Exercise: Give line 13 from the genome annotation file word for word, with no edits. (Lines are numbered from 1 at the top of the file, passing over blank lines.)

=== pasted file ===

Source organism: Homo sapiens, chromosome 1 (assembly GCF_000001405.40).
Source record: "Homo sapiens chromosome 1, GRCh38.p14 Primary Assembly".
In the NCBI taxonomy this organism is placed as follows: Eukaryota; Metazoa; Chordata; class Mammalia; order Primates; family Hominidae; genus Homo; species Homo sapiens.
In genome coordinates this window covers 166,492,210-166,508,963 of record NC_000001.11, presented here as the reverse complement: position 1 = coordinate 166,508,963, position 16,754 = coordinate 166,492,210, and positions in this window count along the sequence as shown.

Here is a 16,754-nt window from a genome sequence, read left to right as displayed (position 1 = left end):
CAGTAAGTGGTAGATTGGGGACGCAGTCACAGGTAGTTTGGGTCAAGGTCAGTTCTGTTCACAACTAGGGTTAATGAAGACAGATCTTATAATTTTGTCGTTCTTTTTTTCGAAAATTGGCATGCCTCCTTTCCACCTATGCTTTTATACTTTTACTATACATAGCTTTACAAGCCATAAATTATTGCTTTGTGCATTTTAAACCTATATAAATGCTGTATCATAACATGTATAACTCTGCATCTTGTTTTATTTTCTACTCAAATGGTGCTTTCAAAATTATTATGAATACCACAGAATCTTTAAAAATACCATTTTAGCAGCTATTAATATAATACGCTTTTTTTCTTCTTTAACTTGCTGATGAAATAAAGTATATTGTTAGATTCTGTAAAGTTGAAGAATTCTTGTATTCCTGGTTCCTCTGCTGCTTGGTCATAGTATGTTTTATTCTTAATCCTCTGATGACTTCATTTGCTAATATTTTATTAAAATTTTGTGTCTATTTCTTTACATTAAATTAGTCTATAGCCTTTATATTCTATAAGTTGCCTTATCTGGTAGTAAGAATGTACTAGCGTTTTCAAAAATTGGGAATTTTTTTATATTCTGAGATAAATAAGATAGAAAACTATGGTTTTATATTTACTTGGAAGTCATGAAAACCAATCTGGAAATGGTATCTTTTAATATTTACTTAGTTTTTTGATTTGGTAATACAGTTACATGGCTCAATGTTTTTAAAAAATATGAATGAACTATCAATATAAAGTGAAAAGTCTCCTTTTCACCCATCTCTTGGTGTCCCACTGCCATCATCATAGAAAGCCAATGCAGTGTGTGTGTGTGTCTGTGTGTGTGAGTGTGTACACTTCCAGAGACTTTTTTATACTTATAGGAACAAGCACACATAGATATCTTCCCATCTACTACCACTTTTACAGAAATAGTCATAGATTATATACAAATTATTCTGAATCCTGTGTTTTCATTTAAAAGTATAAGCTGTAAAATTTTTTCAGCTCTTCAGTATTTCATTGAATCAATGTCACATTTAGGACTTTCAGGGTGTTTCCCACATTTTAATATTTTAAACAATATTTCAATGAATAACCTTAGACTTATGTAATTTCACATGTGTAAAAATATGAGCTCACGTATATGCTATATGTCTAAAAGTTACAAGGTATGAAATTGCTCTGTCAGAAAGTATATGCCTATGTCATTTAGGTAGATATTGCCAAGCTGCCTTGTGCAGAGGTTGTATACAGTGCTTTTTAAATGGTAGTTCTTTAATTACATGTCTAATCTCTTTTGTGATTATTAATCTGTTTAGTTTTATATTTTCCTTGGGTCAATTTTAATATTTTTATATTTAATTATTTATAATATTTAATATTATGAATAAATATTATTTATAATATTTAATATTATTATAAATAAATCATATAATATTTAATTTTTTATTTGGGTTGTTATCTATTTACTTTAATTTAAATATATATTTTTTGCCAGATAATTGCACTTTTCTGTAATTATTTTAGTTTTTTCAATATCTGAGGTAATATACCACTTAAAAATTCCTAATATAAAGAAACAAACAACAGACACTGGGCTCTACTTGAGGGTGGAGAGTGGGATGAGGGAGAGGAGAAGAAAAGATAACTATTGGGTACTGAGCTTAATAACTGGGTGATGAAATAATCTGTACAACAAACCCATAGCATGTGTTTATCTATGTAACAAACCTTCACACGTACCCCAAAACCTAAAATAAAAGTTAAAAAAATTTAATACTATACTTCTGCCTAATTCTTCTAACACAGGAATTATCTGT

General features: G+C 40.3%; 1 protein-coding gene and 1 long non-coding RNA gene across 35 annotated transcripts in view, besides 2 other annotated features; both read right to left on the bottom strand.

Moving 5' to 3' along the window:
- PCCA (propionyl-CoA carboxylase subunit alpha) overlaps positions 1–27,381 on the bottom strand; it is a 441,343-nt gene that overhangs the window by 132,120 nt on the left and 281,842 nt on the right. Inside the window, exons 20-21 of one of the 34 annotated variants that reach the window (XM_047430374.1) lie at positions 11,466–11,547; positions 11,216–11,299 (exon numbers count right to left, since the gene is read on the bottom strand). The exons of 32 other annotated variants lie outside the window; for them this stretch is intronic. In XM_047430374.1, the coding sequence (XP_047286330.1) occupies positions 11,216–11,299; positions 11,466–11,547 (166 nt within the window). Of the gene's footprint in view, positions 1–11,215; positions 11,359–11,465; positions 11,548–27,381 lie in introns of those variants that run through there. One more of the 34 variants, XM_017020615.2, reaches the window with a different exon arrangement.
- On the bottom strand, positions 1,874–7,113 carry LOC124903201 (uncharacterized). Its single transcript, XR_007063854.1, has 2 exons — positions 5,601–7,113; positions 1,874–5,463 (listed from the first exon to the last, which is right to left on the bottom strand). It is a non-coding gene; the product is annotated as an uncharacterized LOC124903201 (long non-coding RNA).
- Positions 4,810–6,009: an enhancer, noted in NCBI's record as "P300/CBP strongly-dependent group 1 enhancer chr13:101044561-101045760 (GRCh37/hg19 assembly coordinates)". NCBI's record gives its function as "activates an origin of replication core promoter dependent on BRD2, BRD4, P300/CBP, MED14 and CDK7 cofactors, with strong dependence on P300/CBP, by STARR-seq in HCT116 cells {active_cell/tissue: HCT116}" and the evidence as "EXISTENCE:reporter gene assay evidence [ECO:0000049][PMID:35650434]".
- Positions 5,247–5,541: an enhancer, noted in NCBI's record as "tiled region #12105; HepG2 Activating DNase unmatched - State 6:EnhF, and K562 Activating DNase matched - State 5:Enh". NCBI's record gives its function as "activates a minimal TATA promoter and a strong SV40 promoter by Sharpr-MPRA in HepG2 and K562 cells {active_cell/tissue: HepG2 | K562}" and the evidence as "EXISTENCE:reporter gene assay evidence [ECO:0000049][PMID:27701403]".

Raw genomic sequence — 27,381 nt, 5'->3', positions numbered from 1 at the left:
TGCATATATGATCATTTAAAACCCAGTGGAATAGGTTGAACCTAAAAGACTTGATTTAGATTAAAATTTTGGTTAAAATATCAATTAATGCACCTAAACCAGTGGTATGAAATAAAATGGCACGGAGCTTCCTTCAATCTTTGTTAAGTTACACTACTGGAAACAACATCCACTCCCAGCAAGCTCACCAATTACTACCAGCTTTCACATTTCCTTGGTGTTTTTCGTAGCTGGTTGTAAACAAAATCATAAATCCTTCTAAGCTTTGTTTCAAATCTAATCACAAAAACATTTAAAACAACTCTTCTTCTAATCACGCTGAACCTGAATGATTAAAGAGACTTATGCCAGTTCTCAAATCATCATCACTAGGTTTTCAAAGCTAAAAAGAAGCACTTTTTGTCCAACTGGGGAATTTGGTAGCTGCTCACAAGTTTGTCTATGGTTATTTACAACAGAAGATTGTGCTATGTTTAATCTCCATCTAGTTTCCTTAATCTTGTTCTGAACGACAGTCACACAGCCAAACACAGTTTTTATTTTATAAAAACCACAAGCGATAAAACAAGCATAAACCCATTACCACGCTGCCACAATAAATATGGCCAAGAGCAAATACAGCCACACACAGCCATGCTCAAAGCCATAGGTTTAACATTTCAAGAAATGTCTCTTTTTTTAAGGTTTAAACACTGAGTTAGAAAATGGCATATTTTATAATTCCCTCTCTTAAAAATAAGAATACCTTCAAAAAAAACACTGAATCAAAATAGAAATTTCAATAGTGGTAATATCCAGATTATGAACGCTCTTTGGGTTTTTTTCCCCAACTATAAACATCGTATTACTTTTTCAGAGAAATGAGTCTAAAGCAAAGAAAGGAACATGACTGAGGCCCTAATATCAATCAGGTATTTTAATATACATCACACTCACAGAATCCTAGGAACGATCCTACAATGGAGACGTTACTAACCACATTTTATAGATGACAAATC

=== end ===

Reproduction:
Raw genomic sequence — 27,381 nt, 5'->3', positions numbered from 1 at the left: